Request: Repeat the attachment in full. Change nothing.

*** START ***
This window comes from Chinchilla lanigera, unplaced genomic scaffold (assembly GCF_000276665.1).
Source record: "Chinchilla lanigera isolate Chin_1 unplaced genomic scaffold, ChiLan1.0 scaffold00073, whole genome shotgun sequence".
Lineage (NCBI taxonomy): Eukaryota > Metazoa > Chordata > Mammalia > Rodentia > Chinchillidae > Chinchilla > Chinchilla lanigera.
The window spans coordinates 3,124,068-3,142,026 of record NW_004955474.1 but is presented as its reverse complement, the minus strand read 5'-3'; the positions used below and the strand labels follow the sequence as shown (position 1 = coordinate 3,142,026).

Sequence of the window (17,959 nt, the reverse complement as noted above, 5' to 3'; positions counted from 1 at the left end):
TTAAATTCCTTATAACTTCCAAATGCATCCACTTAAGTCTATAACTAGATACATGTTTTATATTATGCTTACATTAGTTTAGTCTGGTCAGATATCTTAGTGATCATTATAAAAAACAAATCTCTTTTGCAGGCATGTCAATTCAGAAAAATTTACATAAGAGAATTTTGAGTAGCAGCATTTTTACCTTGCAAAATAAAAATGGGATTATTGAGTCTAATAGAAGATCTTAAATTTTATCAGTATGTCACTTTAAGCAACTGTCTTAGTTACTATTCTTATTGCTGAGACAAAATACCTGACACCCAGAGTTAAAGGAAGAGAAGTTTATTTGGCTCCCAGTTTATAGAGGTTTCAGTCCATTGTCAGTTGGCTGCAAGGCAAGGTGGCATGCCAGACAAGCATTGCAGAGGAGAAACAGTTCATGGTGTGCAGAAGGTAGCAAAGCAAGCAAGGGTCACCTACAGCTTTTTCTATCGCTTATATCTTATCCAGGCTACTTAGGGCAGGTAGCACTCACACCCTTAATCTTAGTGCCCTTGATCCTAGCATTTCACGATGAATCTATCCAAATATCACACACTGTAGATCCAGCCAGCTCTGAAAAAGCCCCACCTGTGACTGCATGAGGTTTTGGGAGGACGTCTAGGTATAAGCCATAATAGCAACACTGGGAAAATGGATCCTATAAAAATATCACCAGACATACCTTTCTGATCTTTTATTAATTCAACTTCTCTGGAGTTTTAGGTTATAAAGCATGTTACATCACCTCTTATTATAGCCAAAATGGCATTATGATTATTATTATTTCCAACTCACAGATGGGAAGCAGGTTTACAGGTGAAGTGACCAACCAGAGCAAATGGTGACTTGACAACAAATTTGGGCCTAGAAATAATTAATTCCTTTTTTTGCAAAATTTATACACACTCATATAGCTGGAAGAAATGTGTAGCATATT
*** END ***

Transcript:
This window comes from Chinchilla lanigera, unplaced genomic scaffold (assembly GCF_000276665.1).
Source record: "Chinchilla lanigera isolate Chin_1 unplaced genomic scaffold, ChiLan1.0 scaffold00073, whole genome shotgun sequence".
Lineage (NCBI taxonomy): Eukaryota > Metazoa > Chordata > Mammalia > Rodentia > Chinchillidae > Chinchilla > Chinchilla lanigera.
The window spans coordinates 3,124,068-3,142,026 of record NW_004955474.1 but is presented as its reverse complement, the minus strand read 5'-3'; the positions used below and the strand labels follow the sequence as shown (position 1 = coordinate 3,142,026).

Sequence of the window (17,959 nt, the reverse complement as noted above, 5' to 3'; positions counted from 1 at the left end):
TTAAATTCCTTATAACTTCCAAATGCATCCACTTAAGTCTATAACTAGATACATGTTTTATATTATGCTTACATTAGTTTAGTCTGGTCAGATATCTTAGTGATCATTATAAAAAACAAATCTCTTTTGCAGGCATGTCAATTCAGAAAAATTTACATAAGAGAATTTTGAGTAGCAGCATTTTTACCTTGCAAAATAAAAATGGGATTATTGAGTCTAATAGAAGATCTTAAATTTTATCAGTATGTCACTTTAAGCAACTGTCTTAGTTACTATTCTTATTGCTGAGACAAAATACCTGACACCCAGAGTTAAAGGAAGAGAAGTTTATTTGGCTCCCAGTTTATAGAGGTTTCAGTCCATTGTCAGTTGGCTGCAAGGCAAGGTGGCATGCCAGACAAGCATTGCAGAGGAGAAACAGTTCATGGTGTGCAGAAGGTAGCAAAGCAAGCAAGGGTCACCTACAGCTTTTTCTATCGCTTATATCTTATCCAGGCTACTTAGGGCAGGTAGCACTCACACCCTTAATCTTAGTGCCCTTGATCCTAGCATTTCACGATGAATCTATCCAAATATCACACACTGTAGATCCAGCCAGCTCTGAAAAAGCCCCACCTGTGACTGCATGAGGTTTTGGGAGGACGTCTAGGTATAAGCCATAATAGCAACACTGGGAAAATGGATCCTATAAAAATATCACCAGACATACCTTTCTGATCTTTTATTAATTCAACTTCTCTGGAGTTTTAGGTTATAAAGCATGTTACATCACCTCTTATTATAGCCAAAATGGCATTATGATTATTATTATTTCCAACTCACAGATGGGAAGCAGGTTTACAGGTGAAGTGACCAACCAGAGCAAATGGTGACTTGACAACAAATTTGGGCCTAGAAATAATTAATTCCTTTTTTTGCAAAATTTATACACACTCATATAGCTGGAAGAAATGTGTAGCATATT